Possibility Warrior

Lighting The Way Forward

Jung vs. MBTI

Carl Jung’s theory of Psychological Types is founded on his empirical observation of basic human Cognitive Functions.  It is a deep, rich, complicated theory full of insight into human behavior, with endless potential to increase self and other understanding.

The most familiar adaptation of this work is the Myers Briggs Type Indicator (MBTI).  Katherine Briggs and her daughter Isabel Myers Briggs wanted to popularize Jung’s Type work, and in this they have been immensely successful.  The MBTI is used extensively in corporations, and in educational, counseling, and therapy settings.  There are numerous adaptations of their work, endless forums discussing their types, and countless quizzes that aim to tell you everything from your Star Wars MB type to the MB type of your cat!  If you find MB interesting, you are likely to really enjoy digging deeper with the Cognitive Functions.

However, the MB system is an oversimplification of Jung’s original work, and as such, many people become frustrated with it.  For example, the MB test is set up in a forced choice format to bin you into one Preference or the other for each of their four Dichotomies.  This strikes a lot of people as artificial.  If you agree, you are absolutely correct!  According to Jung’s original theory, every person has and uses all four of the Functions (S, N, T, F) and both Attitudes (E, I).  However the order of personal preference of use differs, and the MB test is designed to try and pull out that order by forcing you to pick between options.

Frustrations with the MB system often result from major misconceptions about what the different Preferences tell you about a person.  For example, if you are an Extravert (E) in the MB system, this does not necessarily mean that you are a social butterfly, that you party a lot, or that you have a large group of friends.  It is quite possible to be a shy Extravert without time to socialize beyond a close knit group of friends.

Additionally, there are many factors that can cause you to test incorrectly.  Misconceptions about the Preferences are just one factor!  The family and culture you grew up in is very likely to influence your personal outlook on what is acceptable, which in turn can influence how you try to be and therefore how you test.  People act differently when in work mode versus in their personal lives, so if you are answering questions based on what you DO, this will depend on if you’re thinking about work or home.  Also, if you are under a lot of stress at the time of taking the test, or if you happen to be putting a lot of effort into a particular area of your life (developing your EQ, for example) this will also impact your test results.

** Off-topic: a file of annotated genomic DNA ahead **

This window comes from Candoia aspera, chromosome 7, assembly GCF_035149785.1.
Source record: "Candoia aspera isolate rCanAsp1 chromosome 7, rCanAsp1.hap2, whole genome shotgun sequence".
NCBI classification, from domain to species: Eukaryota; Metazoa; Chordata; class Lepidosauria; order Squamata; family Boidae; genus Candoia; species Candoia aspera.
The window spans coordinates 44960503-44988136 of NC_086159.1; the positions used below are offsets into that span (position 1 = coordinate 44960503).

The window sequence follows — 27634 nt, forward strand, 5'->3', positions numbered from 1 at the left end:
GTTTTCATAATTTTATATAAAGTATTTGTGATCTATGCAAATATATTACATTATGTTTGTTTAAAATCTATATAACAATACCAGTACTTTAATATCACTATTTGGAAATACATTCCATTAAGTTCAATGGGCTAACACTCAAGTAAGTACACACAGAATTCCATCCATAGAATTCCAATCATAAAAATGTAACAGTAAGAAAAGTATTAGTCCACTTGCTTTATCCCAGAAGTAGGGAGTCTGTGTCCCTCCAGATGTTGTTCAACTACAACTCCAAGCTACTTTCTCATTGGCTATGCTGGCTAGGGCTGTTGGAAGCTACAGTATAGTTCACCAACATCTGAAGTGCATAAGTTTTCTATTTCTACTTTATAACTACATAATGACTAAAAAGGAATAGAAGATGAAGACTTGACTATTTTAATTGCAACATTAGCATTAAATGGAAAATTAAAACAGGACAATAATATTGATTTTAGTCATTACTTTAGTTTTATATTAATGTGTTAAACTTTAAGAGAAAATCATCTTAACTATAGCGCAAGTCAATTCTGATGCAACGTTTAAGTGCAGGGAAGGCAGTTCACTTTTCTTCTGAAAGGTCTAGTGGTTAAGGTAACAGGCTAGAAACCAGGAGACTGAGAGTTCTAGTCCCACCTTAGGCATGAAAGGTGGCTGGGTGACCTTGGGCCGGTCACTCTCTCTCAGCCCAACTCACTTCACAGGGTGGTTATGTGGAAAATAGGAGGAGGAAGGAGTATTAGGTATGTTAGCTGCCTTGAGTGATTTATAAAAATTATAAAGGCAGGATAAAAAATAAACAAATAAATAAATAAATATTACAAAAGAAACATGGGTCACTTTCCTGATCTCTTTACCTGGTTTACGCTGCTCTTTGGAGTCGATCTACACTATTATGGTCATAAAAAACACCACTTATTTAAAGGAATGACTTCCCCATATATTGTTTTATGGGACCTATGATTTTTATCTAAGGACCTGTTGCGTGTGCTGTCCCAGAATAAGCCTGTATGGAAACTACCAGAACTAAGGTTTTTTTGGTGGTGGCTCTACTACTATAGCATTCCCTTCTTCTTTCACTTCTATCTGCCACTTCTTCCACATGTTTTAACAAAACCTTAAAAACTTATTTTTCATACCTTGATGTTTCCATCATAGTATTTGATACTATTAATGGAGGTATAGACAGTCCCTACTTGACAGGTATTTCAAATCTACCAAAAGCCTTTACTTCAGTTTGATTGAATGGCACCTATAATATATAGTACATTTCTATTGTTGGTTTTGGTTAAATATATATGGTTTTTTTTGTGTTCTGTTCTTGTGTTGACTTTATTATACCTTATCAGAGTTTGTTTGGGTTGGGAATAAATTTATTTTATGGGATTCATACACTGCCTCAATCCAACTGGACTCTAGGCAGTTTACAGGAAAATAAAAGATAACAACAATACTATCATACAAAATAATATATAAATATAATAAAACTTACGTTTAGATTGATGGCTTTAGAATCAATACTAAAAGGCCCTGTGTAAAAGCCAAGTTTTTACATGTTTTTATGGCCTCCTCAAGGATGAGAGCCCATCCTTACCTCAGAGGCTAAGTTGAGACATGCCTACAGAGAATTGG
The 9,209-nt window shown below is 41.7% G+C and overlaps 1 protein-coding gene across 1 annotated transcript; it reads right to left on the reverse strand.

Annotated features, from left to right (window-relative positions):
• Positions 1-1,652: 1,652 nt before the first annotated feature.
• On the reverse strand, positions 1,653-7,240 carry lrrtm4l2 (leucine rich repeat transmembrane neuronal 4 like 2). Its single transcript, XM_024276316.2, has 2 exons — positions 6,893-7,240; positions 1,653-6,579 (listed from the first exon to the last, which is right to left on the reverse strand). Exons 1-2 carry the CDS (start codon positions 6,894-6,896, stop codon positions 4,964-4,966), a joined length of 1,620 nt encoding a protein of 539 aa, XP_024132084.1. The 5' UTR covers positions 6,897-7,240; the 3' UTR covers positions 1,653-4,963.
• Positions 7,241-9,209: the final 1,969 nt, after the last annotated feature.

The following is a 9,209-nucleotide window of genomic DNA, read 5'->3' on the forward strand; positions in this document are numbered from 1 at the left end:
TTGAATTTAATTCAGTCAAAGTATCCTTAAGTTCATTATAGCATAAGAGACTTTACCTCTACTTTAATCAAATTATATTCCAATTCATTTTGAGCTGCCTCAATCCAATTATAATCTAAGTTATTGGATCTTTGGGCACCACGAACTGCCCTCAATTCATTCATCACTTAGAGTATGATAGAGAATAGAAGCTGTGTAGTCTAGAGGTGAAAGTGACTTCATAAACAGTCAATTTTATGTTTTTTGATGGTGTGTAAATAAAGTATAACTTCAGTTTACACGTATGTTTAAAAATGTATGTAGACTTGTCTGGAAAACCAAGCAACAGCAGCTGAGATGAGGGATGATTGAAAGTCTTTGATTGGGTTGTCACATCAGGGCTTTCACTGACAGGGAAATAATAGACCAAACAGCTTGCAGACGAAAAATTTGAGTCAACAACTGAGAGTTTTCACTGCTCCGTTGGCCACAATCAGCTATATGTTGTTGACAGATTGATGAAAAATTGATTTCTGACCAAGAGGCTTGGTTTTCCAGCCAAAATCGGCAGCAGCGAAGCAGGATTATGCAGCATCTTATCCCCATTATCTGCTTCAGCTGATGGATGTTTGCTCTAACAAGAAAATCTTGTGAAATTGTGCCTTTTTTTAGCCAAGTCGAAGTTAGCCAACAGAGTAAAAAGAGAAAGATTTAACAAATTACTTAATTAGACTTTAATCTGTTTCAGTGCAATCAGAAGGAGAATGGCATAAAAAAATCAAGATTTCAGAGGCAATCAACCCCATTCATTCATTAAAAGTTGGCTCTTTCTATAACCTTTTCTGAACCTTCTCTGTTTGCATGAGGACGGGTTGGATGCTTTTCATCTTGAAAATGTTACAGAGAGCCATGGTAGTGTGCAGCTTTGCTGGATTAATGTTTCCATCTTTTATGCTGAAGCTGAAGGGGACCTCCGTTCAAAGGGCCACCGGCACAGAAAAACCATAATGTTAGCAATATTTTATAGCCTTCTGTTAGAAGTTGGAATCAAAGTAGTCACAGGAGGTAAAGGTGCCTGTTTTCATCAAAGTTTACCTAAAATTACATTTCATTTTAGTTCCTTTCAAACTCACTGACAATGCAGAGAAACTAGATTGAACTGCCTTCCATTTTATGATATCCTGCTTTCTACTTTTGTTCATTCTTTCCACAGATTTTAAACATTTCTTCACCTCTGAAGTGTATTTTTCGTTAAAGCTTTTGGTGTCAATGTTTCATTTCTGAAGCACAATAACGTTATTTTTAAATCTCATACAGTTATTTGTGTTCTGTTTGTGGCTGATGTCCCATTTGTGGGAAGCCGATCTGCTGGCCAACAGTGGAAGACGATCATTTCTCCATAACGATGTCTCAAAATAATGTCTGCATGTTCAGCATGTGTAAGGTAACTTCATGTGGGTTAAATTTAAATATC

As a consequence, people will take the MB test (or often short, unofficial, unverified online versions of it) and come out with different results at different times, calling the credibility of the system into question. In fact, even if you take the official MB test, no set of questions can pin down the intricacies of a human being.  It can require multiple conversations with a Type consultant well versed in Typology to tease out enough of the complicating factors to discover your “best fit type.”

This, of course, is just your general “type” in a general system.  This is what is called a “model” in scientific terms.  No scientific model ever invented accurately explains every detail of any system, but that is not the point.  A model gives us a framework for thinking about and experimenting with the system, and that is the purpose of Jung’s model.

Without this understanding, people regularly question the utility of the MB tests.  It can seem like a very stereotyping system that aims to box the tremendous variety of human nature into a small number of narrow categories.  In fact, some of the sources of type descriptions (most of which are unrelated to the actual Myers & Briggs Foundation) are stereotyped to the point of insult.

Jung’s system however is dynamic and alive.  The Functions in his system vary over time and maturity as we become more consciously aware of them.  There is an interplay between them within us, as if we really had multiple personalities battling for our attention. Understanding how this works and influences our actions and reactions in daily life can provide immense clarity and relief.

Jung was forthright about the limits of his system.  He was clear that it was limited and could not explain all aspects of human personality. He stated upfront that it was empirically induced based on patterns that he observed in his clients.  He stated his intent to provide merely a framework for increased understanding and his hope that further work would provide far more information.   Parallels between his work and other attempts to understand humans have been found throughout history, and I believe the growing field of neuroscience will shed much more insight into the inner workings of our cognition in the near future.

In the meantime, I encourage you not to allow prejudice against MB or psychology in general to cause you to miss the depth of benefit to be found in Jungian Psychological Type theory.  Please contact me if you would like to learn more about the Functions and their impact on your life!

Contact me now to ask questions or to schedule your Function Type Consultation!

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  1. Pingback: Jung vs. MBTI | Possibility Warrior

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